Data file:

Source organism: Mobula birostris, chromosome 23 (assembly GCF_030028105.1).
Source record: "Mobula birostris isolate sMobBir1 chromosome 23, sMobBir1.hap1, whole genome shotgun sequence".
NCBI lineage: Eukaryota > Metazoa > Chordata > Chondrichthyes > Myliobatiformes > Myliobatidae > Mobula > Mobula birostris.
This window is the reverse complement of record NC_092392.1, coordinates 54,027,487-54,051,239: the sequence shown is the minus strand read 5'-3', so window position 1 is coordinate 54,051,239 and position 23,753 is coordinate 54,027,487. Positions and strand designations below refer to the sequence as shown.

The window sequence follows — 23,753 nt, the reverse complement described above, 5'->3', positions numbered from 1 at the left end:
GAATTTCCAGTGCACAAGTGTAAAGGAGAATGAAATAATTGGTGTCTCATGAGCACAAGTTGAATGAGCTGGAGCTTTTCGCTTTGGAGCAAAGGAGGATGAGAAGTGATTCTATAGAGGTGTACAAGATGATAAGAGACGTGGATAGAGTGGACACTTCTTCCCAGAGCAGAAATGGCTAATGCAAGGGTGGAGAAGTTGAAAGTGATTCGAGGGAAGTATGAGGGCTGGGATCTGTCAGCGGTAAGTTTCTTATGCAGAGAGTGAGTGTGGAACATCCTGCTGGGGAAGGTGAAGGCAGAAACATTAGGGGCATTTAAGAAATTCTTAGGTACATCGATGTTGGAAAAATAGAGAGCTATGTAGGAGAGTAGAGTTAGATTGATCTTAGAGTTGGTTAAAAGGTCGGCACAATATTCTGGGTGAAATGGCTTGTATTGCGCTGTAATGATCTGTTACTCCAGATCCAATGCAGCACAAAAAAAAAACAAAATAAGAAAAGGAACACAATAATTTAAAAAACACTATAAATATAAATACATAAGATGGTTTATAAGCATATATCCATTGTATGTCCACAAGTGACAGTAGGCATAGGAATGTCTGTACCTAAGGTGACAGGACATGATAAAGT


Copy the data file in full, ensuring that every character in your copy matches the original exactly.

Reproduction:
Source organism: Mobula birostris, chromosome 23 (assembly GCF_030028105.1).
Source record: "Mobula birostris isolate sMobBir1 chromosome 23, sMobBir1.hap1, whole genome shotgun sequence".
NCBI lineage: Eukaryota > Metazoa > Chordata > Chondrichthyes > Myliobatiformes > Myliobatidae > Mobula > Mobula birostris.
This window is the reverse complement of record NC_092392.1, coordinates 54,027,487-54,051,239: the sequence shown is the minus strand read 5'-3', so window position 1 is coordinate 54,051,239 and position 23,753 is coordinate 54,027,487. Positions and strand designations below refer to the sequence as shown.

The window sequence follows — 23,753 nt, the reverse complement described above, 5'->3', positions numbered from 1 at the left end:
GAATTTCCAGTGCACAAGTGTAAAGGAGAATGAAATAATTGGTGTCTCATGAGCACAAGTTGAATGAGCTGGAGCTTTTCGCTTTGGAGCAAAGGAGGATGAGAAGTGATTCTATAGAGGTGTACAAGATGATAAGAGACGTGGATAGAGTGGACACTTCTTCCCAGAGCAGAAATGGCTAATGCAAGGGTGGAGAAGTTGAAAGTGATTCGAGGGAAGTATGAGGGCTGGGATCTGTCAGCGGTAAGTTTCTTATGCAGAGAGTGAGTGTGGAACATCCTGCTGGGGAAGGTGAAGGCAGAAACATTAGGGGCATTTAAGAAATTCTTAGGTACATCGATGTTGGAAAAATAGAGAGCTATGTAGGAGAGTAGAGTTAGATTGATCTTAGAGTTGGTTAAAAGGTCGGCACAATATTCTGGGTGAAATGGCTTGTATTGCGCTGTAATGATCTGTTACTCCAGATCCAATGCAGCACAAAAAAAAAACAAAATAAGAAAAGGAACACAATAATTTAAAAAACACTATAAATATAAATACATAAGATGGTTTATAAGCATATATCCATTGTATGTCCACAAGTGACAGTAGGCATAGGAATGTCTGTACCTAAGGTGACAGGACATGATAAAGT